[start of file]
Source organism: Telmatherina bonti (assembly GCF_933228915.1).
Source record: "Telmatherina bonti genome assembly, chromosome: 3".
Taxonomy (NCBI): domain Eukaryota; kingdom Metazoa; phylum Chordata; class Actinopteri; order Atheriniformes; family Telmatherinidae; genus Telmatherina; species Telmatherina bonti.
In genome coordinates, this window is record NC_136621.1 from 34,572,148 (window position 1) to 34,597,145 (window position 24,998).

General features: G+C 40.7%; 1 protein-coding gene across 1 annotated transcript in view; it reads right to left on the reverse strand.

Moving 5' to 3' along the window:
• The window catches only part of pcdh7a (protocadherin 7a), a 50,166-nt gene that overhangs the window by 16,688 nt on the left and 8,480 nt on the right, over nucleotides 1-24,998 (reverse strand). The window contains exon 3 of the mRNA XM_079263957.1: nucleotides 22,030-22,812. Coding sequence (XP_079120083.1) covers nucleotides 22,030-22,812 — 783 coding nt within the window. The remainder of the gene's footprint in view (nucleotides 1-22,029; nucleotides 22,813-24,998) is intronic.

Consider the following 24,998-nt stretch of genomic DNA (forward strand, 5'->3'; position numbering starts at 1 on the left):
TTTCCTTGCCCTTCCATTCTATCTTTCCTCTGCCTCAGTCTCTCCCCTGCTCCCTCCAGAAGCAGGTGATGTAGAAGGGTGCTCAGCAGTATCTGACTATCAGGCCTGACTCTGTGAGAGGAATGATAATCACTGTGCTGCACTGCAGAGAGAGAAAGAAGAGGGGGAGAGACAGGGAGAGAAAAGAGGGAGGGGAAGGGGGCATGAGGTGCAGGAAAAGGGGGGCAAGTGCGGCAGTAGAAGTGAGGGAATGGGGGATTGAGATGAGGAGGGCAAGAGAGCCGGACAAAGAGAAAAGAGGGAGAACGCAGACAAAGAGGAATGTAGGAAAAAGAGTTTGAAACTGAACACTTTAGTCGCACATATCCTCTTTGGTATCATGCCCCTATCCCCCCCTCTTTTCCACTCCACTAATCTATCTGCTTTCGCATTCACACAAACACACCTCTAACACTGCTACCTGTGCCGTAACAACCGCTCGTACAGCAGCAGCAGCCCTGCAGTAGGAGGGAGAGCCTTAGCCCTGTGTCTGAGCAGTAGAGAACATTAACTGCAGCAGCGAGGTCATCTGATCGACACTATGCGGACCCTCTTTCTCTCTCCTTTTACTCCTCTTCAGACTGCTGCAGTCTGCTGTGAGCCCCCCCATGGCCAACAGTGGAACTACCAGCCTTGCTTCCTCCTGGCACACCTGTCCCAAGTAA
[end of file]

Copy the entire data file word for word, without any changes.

Source organism: Telmatherina bonti (assembly GCF_933228915.1).
Source record: "Telmatherina bonti genome assembly, chromosome: 3".
Taxonomy (NCBI): domain Eukaryota; kingdom Metazoa; phylum Chordata; class Actinopteri; order Atheriniformes; family Telmatherinidae; genus Telmatherina; species Telmatherina bonti.
In genome coordinates, this window is record NC_136621.1 from 34,572,148 (window position 1) to 34,597,145 (window position 24,998).

General features: G+C 40.7%; 1 protein-coding gene across 1 annotated transcript in view; it reads right to left on the reverse strand.

Moving 5' to 3' along the window:
• The window catches only part of pcdh7a (protocadherin 7a), a 50,166-nt gene that overhangs the window by 16,688 nt on the left and 8,480 nt on the right, over nucleotides 1-24,998 (reverse strand). The window contains exon 3 of the mRNA XM_079263957.1: nucleotides 22,030-22,812. Coding sequence (XP_079120083.1) covers nucleotides 22,030-22,812 — 783 coding nt within the window. The remainder of the gene's footprint in view (nucleotides 1-22,029; nucleotides 22,813-24,998) is intronic.

Consider the following 24,998-nt stretch of genomic DNA (forward strand, 5'->3'; position numbering starts at 1 on the left):
TTTCCTTGCCCTTCCATTCTATCTTTCCTCTGCCTCAGTCTCTCCCCTGCTCCCTCCAGAAGCAGGTGATGTAGAAGGGTGCTCAGCAGTATCTGACTATCAGGCCTGACTCTGTGAGAGGAATGATAATCACTGTGCTGCACTGCAGAGAGAGAAAGAAGAGGGGGAGAGACAGGGAGAGAAAAGAGGGAGGGGAAGGGGGCATGAGGTGCAGGAAAAGGGGGGCAAGTGCGGCAGTAGAAGTGAGGGAATGGGGGATTGAGATGAGGAGGGCAAGAGAGCCGGACAAAGAGAAAAGAGGGAGAACGCAGACAAAGAGGAATGTAGGAAAAAGAGTTTGAAACTGAACACTTTAGTCGCACATATCCTCTTTGGTATCATGCCCCTATCCCCCCCTCTTTTCCACTCCACTAATCTATCTGCTTTCGCATTCACACAAACACACCTCTAACACTGCTACCTGTGCCGTAACAACCGCTCGTACAGCAGCAGCAGCCCTGCAGTAGGAGGGAGAGCCTTAGCCCTGTGTCTGAGCAGTAGAGAACATTAACTGCAGCAGCGAGGTCATCTGATCGACACTATGCGGACCCTCTTTCTCTCTCCTTTTACTCCTCTTCAGACTGCTGCAGTCTGCTGTGAGCCCCCCCATGGCCAACAGTGGAACTACCAGCCTTGCTTCCTCCTGGCACACCTGTCCCAAGTAA